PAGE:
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Abdullah says Afghan leaders need to unite over peace talks

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(Last Updated On: May 2, 2021)

Afghanistan’s chief peace negotiator Abdullah Abdullah said the withdrawal of foreign troops from the country was not the “end of the world for our people”, but that the exit will present “huge challenges”.

In an interview with The Associated Press, Abdullah said the Afghan leadership now needs to stand united in the peace talks and that the focus now needs to be on the negotiations.

“I wouldn’t call it (withdrawal) the end of the world for our people. I would say that it will be very challenging and that’s why I am of the opinion that the whole focus has to be on achieving peace,” he said.

Abdullah also said he is unconvinced the Taliban want peace. He said the High Council for National Reconciliation, of which he is the chairman, has put out countless calls for the Taliban to put all their demands on the table.

Messages go back and forth between a variety of Taliban to senior negotiators, including himself, said Abdullah. He noted that he has received countless messages from Taliban officials, some written, some as voice messages. Sometimes they are detailed, and other times terse and brief. But he said he has yet to see a commitment to peace from the insurgent group on which he can rely.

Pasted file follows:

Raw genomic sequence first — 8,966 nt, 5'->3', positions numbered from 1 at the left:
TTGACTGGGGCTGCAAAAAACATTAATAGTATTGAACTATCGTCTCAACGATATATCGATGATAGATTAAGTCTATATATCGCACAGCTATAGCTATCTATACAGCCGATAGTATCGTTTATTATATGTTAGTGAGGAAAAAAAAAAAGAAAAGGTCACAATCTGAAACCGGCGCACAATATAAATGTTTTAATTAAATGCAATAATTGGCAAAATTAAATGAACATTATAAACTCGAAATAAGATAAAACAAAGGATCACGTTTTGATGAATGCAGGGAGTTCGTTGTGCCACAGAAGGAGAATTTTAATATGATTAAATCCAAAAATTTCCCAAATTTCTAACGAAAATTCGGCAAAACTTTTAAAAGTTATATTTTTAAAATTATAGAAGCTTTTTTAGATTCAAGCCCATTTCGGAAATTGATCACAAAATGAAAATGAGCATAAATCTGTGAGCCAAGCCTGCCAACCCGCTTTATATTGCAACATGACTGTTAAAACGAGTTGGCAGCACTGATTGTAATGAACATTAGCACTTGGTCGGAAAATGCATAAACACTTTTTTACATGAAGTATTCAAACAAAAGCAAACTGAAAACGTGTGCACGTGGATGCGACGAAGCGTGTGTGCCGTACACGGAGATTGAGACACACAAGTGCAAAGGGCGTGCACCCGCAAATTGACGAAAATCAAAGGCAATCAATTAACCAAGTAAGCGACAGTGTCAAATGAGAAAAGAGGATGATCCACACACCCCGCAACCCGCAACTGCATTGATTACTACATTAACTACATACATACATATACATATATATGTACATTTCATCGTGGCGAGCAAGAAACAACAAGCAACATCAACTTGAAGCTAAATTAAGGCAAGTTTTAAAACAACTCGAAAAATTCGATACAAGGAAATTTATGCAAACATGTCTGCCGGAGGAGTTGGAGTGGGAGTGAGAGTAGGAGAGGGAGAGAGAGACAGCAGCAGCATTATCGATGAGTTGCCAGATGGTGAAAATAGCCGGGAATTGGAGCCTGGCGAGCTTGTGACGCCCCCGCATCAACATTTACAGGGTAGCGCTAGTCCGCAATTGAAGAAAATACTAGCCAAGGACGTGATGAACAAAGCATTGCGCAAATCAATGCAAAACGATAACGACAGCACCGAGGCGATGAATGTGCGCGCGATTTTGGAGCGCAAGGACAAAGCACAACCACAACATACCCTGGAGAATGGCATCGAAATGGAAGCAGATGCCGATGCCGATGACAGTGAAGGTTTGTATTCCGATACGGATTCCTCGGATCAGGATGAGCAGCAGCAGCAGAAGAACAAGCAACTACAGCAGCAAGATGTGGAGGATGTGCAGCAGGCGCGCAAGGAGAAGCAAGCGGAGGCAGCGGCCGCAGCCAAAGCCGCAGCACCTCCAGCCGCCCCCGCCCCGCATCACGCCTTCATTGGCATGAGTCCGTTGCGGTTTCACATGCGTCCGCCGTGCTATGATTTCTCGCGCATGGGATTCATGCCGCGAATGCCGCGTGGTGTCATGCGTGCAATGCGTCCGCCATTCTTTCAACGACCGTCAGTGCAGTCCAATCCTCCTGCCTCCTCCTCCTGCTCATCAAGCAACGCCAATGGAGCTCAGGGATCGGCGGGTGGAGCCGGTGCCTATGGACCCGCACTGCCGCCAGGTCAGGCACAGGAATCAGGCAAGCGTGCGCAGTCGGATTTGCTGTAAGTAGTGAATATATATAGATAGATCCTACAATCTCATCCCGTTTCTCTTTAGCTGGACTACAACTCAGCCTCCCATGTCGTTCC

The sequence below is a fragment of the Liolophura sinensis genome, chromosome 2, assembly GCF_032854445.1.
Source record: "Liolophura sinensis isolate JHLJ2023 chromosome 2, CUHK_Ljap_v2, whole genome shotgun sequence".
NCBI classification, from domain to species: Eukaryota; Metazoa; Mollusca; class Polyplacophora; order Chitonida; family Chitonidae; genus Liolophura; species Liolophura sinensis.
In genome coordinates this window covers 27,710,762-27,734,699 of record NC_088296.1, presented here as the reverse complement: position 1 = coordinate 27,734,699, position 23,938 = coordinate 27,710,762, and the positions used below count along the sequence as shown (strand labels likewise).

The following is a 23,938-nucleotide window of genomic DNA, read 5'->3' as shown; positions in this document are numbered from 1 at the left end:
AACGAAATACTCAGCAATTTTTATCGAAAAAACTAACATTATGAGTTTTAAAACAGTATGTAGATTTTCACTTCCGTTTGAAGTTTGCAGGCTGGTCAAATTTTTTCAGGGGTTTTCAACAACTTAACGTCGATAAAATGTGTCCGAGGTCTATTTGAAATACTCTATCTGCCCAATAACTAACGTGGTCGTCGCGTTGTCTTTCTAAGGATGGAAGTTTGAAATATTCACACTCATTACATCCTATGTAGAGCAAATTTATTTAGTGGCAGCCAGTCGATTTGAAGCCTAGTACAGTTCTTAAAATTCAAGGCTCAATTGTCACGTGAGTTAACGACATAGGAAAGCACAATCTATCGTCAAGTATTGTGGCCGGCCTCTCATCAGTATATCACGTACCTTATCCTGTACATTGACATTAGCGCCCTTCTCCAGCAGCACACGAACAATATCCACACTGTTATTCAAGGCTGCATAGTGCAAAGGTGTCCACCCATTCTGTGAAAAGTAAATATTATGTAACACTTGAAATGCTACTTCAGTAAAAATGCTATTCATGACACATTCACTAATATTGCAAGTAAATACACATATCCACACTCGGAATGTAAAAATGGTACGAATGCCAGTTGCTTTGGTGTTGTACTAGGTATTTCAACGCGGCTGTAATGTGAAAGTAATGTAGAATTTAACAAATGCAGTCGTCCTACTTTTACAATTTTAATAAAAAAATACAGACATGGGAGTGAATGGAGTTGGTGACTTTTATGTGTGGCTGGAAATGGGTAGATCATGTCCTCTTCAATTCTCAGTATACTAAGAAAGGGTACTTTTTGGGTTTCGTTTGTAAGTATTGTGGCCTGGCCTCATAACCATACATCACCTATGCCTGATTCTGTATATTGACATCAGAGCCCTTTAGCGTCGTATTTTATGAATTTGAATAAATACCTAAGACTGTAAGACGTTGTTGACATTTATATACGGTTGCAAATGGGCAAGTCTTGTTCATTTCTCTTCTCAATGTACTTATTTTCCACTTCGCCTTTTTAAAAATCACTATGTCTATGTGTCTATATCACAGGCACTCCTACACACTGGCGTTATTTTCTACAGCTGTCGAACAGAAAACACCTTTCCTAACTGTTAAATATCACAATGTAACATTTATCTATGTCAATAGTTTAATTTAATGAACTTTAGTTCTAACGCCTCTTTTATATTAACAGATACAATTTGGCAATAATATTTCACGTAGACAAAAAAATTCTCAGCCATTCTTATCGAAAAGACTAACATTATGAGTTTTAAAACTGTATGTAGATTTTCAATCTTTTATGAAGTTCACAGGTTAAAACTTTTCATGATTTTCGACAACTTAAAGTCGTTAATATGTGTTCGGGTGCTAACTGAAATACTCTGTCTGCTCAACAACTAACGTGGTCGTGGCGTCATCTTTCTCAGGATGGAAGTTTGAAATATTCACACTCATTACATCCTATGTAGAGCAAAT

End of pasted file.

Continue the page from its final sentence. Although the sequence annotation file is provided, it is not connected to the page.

Abdullah said his response to the Taliban has been consistent: “Put everything that you want on the negotiating table. We are ready to discuss it. We are ready to find ways that it works for both sides.”

He said the withdrawal adds pressure on both sides to find a peace deal.

Abdullah said an “inclusive, peaceful settlement, this is what everybody believes in. … God forbid if we don’t have peace then, of course, nobody has forgotten the recent history of the country. So everything has to be done in order to mitigate the serious consequences of the withdrawal.”

Abdullah questioned assurances Washington has received from the Taliban to reject terrorist groups, particularly al-Qaeda, the reason Washington and NATO invaded 20 years ago.

“What has happened to al-Qaeda?” he asked. “That’s a big question.”

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Magnitude 5.6 quake hits western Afghanistan, killing more than 20

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(Last Updated On: January 18, 2022)

An earthquake rocked western Afghanistan on Monday, killing more than 20 people and destroying hundreds of homes, local authorities said.

The 5.6 magnitude tremor shook the western province of Badghis, bordering Turkmenistan, in the afternoon, reducing brick homes to rubble, according to photos shared by local authorities, Reuters reported.

“Unfortunately, our initial reports show that 26 people, including five women and four children, have been killed and four others injured,” said Baz Mohammad Sarwari, the director of Information and Culture of the Badghis provincial administration.

“The Mujahideen have reached to some of the affected areas, but Badghis is a mountainous province, the number of casualties might go up,” he added, referring to Taliban fighters, and adding that heavy rain was also lashing the area.